The obligation to act: Gender and reciprocity in political mobilization

Francis Cody


This article draws on ethnography of a South Indian mass-literacy movement to develop an argument about the role of obligation in the political mobilization of marginalized subjects. It seeks in particular to understand the use of language in a literacy movement that ended up being more important for being a women’s movement than for the literacy it tried to impart. The article begins by examining two different modes of address in the activism I studied, one premised on modernist self-assertion in the name of society and the other by appeals to culture as a propelling resource. It then turns to a third type, based on reciprocity, which is underdeveloped in much thought on agency in contemporary politics, and the analysis of which might help us escape some of the logics of late liberal governmentality in our ethnography.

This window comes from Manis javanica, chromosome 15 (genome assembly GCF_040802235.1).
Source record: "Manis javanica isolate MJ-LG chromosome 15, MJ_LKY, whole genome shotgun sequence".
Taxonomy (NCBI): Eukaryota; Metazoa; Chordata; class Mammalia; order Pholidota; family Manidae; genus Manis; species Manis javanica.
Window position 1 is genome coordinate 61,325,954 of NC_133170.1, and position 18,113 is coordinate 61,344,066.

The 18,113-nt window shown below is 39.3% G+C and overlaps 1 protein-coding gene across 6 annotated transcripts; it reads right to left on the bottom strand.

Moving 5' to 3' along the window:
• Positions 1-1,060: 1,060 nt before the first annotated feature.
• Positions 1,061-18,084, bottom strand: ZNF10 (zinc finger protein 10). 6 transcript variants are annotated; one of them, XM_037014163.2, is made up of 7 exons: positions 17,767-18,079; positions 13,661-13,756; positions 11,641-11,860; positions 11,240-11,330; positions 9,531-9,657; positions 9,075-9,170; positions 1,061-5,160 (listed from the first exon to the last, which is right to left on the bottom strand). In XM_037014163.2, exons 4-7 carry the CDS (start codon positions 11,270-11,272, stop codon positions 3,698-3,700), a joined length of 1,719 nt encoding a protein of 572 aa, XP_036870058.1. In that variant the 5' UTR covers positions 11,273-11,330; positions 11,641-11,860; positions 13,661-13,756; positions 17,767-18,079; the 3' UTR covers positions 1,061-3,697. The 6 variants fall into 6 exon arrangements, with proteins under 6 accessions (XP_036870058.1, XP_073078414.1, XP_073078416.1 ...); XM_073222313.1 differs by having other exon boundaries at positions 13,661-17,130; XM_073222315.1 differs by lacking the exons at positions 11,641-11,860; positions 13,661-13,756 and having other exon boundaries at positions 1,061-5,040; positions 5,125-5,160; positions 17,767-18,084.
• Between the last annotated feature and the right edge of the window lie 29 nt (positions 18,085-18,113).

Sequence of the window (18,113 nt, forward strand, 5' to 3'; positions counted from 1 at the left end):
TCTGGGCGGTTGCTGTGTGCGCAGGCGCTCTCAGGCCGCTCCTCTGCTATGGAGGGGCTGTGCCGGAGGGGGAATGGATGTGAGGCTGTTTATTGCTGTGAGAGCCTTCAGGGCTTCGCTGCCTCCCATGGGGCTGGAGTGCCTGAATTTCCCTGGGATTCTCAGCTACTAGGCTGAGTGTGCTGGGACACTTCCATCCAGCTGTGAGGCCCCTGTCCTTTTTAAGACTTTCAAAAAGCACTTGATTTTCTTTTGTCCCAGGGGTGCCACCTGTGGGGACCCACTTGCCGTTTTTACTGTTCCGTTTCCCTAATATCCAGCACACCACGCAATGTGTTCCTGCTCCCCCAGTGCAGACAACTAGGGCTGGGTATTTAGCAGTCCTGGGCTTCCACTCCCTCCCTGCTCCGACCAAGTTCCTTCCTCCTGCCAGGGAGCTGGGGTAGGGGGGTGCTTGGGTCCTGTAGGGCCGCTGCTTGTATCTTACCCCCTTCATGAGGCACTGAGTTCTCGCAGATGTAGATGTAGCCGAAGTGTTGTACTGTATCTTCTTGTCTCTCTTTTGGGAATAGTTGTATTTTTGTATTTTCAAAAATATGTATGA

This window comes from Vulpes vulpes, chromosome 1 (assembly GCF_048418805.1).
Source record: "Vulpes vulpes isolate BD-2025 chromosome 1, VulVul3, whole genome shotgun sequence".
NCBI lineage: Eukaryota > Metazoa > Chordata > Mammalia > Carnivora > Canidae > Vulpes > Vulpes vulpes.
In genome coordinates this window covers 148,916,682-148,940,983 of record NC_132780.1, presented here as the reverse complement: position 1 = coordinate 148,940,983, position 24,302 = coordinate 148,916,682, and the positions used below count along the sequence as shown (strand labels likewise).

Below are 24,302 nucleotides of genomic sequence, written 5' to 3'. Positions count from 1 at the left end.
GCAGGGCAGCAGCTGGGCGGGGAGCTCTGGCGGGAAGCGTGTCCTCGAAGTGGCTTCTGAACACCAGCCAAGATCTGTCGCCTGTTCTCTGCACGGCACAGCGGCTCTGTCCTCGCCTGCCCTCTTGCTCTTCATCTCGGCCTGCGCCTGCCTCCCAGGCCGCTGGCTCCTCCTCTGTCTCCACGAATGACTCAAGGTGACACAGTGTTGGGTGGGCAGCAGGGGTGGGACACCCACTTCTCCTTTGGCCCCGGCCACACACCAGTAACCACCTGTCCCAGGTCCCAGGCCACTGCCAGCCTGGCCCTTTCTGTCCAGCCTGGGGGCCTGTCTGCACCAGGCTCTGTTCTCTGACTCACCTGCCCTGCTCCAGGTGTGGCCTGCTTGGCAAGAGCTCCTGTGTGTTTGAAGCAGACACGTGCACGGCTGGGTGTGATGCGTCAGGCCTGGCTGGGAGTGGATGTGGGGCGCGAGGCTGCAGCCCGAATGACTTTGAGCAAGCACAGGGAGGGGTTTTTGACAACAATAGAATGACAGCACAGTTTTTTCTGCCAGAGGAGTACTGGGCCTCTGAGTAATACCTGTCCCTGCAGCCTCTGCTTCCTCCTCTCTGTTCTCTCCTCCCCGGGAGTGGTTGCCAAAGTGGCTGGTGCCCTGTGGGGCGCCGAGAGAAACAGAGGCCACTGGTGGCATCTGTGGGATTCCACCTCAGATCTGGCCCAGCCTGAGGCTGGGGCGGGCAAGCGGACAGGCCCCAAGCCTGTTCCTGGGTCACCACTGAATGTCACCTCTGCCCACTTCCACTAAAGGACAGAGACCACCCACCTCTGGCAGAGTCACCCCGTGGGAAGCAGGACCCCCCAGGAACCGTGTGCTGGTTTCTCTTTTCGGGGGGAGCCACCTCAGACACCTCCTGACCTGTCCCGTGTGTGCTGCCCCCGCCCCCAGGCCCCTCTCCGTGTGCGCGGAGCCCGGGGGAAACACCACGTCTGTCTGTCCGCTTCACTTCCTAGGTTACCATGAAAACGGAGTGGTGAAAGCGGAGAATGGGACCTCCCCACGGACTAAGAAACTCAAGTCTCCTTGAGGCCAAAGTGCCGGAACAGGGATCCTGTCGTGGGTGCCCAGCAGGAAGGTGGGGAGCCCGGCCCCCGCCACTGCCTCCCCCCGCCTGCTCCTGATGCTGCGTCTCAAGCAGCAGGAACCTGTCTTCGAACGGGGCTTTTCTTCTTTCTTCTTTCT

activism, gender, reciprocity, mobilization, India

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DOI: https://doi.org/10.14318/hau6.3.015